Jump to content

Welcome to the SMD forum!

JohnP

Members
  • Content Count

    14
  • Joined

  • Last visited

Community Reputation

6 Neutral

About JohnP

  • Rank
    120db

Recent Profile Visitors

The recent visitors block is disabled and is not being shown to other users.

  1. One Point Two... In multi speaker and amplifier setups in car, home, commercial and professional audio if multiple speakers are covering the same frequency range for the objective of increased sound pressure level there's the risk of one speaker cancelling out another. This can be quite easily noticed by turning up the volume for one speaker and noticing a drop in overall volume level when the volume for another speaker is increased. In this case the speakers are acoustically out of phase. I've seen this very thing happen in both my own system and when people came to me with the same exact problem with faded hopes of more volume for more speakers and amps. Sometimes it's a simple as reversing the wires to the speaker, other times it involves changing the location of the speakers relative to each other and other times it means using a fairly elaborate and expensive Digital Signal Processor (DSP) to see if delaying the material to one of the speakers causes them to get back into phase and stop cancelling each other out. One problem in some quite elaborate home systems I've dealt with: The use of a DSP in things like echo, reverb, delay, and various and sundry sound effects programmed into the DSP can make the system sound much worse and in some cases it can make it sound better. Of course worse and better are subjective to the listener. Would you please discuss the issues of the thread and not me ? Realize it or not in shifting the discussion to me you're saying more about yourself. No disrespect intended. If I'm wrong post your opinion as to what you think wrong, we can respectfully discuss it, and hopefully we all as the forum can benefit. Thank You.
  2. "Old Electronics Geek" trying to survive being kept in my cage, smoke, hot temperatures, and a presidential election year.  Audio and my faith and trust in God will be the glue that gets me through all this.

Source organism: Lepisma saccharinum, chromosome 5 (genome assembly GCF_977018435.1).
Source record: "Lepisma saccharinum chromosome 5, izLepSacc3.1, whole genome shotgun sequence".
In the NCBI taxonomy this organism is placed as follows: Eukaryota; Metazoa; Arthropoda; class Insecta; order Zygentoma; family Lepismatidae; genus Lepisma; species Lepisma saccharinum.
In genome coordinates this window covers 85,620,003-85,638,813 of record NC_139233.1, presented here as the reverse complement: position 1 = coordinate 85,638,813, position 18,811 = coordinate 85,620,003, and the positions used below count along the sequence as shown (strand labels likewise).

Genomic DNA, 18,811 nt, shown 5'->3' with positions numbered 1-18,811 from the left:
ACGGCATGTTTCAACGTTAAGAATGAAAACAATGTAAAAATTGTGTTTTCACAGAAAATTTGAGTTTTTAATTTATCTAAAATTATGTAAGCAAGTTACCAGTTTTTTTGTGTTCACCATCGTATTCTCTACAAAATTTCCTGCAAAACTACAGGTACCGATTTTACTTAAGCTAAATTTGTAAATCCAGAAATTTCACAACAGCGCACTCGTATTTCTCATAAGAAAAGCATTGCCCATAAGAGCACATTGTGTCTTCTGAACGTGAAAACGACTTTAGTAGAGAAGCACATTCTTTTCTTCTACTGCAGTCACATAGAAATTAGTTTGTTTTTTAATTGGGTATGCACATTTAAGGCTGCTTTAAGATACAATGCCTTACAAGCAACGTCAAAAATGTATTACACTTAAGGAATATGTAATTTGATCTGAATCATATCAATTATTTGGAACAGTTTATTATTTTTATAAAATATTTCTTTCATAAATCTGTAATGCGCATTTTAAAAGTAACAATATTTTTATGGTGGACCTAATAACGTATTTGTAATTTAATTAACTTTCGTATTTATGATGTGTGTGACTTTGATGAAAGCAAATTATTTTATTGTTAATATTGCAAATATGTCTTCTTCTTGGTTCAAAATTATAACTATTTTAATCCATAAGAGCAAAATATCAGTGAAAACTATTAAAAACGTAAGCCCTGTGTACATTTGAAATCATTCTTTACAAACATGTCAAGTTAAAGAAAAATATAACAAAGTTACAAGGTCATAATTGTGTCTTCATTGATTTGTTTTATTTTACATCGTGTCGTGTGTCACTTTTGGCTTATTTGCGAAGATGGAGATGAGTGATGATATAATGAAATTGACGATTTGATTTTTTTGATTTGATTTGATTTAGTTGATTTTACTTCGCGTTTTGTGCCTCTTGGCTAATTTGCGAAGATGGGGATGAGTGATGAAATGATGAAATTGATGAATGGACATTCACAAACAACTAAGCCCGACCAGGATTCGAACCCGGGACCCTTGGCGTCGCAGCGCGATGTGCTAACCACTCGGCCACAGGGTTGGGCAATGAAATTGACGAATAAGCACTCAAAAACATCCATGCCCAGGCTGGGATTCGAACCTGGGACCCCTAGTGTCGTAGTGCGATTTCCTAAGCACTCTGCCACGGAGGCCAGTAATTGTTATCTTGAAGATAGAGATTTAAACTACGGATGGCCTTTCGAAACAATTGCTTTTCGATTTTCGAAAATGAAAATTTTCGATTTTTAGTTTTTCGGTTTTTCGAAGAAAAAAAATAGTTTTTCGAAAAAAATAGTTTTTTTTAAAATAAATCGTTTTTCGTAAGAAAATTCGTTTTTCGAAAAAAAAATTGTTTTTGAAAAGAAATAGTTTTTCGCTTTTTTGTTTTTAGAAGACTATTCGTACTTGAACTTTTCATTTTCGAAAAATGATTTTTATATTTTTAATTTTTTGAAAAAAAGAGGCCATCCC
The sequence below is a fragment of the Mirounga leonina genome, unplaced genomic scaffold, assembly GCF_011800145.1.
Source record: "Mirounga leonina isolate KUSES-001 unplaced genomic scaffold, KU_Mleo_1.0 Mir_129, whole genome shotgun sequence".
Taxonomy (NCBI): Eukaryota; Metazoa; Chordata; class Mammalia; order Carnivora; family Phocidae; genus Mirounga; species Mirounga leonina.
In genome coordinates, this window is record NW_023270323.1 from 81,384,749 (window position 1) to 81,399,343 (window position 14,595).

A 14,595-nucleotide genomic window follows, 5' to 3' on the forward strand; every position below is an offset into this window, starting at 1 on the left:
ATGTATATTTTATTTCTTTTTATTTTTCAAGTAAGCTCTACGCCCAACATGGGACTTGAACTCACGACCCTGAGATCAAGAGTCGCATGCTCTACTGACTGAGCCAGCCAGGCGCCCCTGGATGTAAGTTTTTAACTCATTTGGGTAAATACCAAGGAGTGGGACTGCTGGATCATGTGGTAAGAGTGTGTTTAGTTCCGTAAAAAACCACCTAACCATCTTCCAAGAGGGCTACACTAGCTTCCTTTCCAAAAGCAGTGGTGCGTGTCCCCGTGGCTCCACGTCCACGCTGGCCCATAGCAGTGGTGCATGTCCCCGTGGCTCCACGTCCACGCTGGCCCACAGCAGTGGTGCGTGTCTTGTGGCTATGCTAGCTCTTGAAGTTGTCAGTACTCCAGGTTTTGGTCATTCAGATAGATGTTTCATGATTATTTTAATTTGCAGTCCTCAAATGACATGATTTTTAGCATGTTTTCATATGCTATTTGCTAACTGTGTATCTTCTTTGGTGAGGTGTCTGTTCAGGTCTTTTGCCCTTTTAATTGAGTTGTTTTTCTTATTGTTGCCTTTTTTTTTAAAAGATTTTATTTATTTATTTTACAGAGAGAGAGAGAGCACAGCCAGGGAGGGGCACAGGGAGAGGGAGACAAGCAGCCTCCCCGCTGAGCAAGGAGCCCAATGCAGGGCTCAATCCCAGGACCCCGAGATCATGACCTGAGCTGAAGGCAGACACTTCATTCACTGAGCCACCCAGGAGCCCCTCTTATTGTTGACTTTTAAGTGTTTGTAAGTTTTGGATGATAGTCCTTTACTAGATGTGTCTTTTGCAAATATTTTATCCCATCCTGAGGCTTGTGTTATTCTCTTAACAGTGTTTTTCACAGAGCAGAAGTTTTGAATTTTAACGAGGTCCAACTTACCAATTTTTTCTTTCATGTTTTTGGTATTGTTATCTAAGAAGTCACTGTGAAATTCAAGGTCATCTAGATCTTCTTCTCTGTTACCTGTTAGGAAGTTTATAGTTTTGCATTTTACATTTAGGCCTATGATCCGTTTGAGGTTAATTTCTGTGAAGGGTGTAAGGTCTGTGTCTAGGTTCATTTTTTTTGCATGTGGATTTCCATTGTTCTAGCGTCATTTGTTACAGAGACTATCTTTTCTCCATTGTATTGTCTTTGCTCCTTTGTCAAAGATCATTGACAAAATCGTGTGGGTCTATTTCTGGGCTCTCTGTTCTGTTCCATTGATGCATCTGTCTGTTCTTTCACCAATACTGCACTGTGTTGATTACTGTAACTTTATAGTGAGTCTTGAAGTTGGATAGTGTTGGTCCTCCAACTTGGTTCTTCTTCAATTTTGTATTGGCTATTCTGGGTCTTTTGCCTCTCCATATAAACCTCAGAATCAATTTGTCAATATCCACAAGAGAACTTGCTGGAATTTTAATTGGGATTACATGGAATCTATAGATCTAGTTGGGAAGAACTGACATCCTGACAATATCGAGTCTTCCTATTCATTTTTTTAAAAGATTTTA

3. Hi Backwoods, Given what you write about using shorter screws to secure down the amplifier leads me to believe there may be some kind of mechanical issue within the amp possibly causing the heatsink to ground out something on the internals of the amplifier that should not ground out. Alternatively it may be causing the circuit board to flex and a solder joint somewhere on the amp to open when it should not. Soldering issues in mass produced consumer audio and video has been an issue especially when there was a movement to lead free solder in the whole RoHS (reduction of hazardous substances) movement within the electronics industry. You would be surprised to know how many failed electronics I've ressurrected using not much more than a magnifying lamp and not even a pennies worth of solder. Cheers !
  4. Hi, From my desk.... Going "bigger" in increasing the volume of a given enclosure with the hopes of enhancing the low frequency response or increasing the port volume size probably won't give the desired results and may result in a damaged speaker. One function of a sealed box is to provide sufficient air mass within the box such that the voice coil and former does not travel too far back within the magnet and pole pieces slamming against the rear pole piece. A ported box gets a bit more complex as the port acts as a chamber vent at certain frequencies and not at others. A function of this action is port volume, box volume, and speaker cone volume. One way to see just what would work or not: If you have access to box construction software ("boxware") on your device of choice you could use it to get an idea of what kind of response curves the manufacturer's boxes give versus what you might propose in "going bigger". One thing to look out for in a bode plot of SPL (db) versus frequency (Hz) is any large peaks or dips as such would suggest quite rapid cone acceleration that may suggest in some cases risk of mechanical failure . The "engineering" is pretty much done in a manufacturer's box suggestions and they may have a motive in hedging against warranty claims being conservative with the box designs however it's not a bad point of reference if you want to experiment.